- Associated Press - Wednesday, October 5, 2011

Brendan Shanahan never won the Lady Byng Trophy, awarded to an NHL star exhibiting sportsmanship and gentlemanly play.

He was suspended five times during his 21-year, Hall of Fame-bound career.

Shanahan was even suspended for a cross-check he delivered in his Detroit debut. Hi and bye all at once.

For the most part, Shanahan knows he merited his punishments.

“I certainly did some things that deserved suspensions and certainly did some things I wanted to take back,” Shanahan said. “Sometimes with the passion and the speed of the game, things happen. That experience has taught me that I do believe players have respect for one another. Sometimes it’s just the environment of the game, and how things can get away from people a little bit.”

This season, that reasoning sounds like a perfect defense for an accused player about to plead his case to Shanahan.

Shanahan is judge and jury of his former peers in his first year as the NHL’s head disciplinarian, reviewing cases of the scores of rule-breaking players who aim for the head or commit various other infractions. His grace period in his new job lasted about as long as a power-play shift.

He’s become the stern-faced spokesman for the NHL rule book, suspending this preseason a whopping nine players for a total of 31 regular-season games. On the eve of the NHL season, Shanahan has swiftly made his mark as a discipline czar whose wants to protect the best interests of the sport he loves and respects _ even if he loses a popularity contest to make his mark.

Shanahan is not out to make a kinder, gentler NHL.

Just a safer one.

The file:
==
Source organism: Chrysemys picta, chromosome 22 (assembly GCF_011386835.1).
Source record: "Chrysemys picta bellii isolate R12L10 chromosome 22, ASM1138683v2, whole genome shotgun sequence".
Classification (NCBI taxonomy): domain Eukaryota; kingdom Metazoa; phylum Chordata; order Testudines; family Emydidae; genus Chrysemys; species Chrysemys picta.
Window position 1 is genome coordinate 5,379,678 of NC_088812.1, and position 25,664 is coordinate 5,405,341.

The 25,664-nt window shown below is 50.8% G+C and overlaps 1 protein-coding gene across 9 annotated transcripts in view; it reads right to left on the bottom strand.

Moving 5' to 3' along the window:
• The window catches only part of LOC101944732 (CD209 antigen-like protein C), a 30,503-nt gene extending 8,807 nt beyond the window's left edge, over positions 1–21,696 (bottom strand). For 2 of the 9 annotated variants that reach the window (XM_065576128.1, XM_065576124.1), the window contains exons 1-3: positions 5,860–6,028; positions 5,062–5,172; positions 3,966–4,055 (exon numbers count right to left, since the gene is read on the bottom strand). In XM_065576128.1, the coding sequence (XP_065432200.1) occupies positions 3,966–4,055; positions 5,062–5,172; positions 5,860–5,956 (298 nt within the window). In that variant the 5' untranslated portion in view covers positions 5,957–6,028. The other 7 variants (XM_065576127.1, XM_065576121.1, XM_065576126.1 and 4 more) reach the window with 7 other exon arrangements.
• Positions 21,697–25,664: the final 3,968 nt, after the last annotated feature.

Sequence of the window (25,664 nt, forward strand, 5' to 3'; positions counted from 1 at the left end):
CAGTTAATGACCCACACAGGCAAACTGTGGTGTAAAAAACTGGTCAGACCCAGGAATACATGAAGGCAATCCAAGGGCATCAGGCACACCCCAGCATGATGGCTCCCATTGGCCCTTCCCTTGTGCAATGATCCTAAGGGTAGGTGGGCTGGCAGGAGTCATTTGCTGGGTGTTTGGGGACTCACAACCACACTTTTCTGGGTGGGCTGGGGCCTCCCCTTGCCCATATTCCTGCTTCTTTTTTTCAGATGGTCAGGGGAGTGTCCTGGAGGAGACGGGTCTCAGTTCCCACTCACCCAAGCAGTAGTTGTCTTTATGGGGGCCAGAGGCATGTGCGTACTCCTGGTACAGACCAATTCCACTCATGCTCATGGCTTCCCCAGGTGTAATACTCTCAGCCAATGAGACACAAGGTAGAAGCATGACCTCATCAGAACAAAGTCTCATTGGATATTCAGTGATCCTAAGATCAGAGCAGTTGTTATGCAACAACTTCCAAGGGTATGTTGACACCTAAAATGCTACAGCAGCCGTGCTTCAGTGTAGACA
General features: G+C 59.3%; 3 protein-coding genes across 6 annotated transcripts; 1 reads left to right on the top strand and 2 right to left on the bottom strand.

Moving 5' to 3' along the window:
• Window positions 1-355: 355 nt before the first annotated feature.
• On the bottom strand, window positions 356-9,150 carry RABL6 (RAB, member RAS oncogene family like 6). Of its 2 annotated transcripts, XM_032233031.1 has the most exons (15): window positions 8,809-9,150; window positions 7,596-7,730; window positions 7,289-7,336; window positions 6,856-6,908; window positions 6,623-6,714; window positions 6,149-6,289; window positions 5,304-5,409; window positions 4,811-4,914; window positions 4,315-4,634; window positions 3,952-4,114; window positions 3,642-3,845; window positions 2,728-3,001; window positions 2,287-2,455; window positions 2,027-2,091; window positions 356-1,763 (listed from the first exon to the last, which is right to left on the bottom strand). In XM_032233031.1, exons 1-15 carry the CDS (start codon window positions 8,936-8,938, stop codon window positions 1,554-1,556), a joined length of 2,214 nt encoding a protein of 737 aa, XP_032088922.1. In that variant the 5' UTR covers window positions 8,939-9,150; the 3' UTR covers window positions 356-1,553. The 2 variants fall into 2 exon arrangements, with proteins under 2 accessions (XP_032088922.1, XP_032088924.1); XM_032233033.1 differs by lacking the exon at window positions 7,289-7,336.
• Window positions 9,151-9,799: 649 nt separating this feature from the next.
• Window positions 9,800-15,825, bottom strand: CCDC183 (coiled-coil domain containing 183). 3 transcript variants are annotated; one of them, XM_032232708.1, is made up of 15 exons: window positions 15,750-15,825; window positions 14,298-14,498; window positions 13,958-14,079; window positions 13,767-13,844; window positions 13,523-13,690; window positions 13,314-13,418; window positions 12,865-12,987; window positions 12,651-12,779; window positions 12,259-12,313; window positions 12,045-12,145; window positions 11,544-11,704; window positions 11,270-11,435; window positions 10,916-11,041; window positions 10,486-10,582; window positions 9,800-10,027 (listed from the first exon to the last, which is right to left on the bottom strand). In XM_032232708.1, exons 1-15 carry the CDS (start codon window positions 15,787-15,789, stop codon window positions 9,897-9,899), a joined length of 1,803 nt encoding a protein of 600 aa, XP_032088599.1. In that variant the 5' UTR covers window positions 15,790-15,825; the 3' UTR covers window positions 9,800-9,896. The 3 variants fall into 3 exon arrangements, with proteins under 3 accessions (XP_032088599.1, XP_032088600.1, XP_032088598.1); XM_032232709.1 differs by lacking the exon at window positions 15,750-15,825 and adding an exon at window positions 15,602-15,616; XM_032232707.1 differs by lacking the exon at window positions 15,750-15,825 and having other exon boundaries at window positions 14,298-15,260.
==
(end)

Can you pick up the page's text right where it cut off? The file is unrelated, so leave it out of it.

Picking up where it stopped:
“The focus has gone on the players that we’ve punished, and I understand that,” Shanahan said. “But from my perspective, it’s about the ones we intend to protect. That’s important to me.”

Shanahan, who took over for Colin Campbell, has already revolutionized the job and created a more transparent process with videotaped explanations that should allow the rest of the league, fans and media to form a logical understanding of his decisions.

Take his video (found on video.nhl.com or linked through Twitter.com/NHLShanahan) on Toronto Maple Leafs forward Clarke MacArthur’s preseason plus two regular-season game suspension for hitting Detroit’s Justin Abdelkader in the head.

Shanahan describes the play over video of the act. The video cuts to a written explanation of the rule 48.1 (Illegal check to the head). “A hit resulting in contact with an opponent’s head, where the head is targeted and the principal point of contact, is not permitted.”

He then refers for additional clarification to the rules and regulation video, “that all NHL players were required to watch.” Shanahan explained MacArthur’s hit was not intentional and _ combined with the facts that MacArthur didn’t have a previous history, and Abdelkader wasn’t injured _ meant the penalty would not be as harsh as it would be for a repeat offender.

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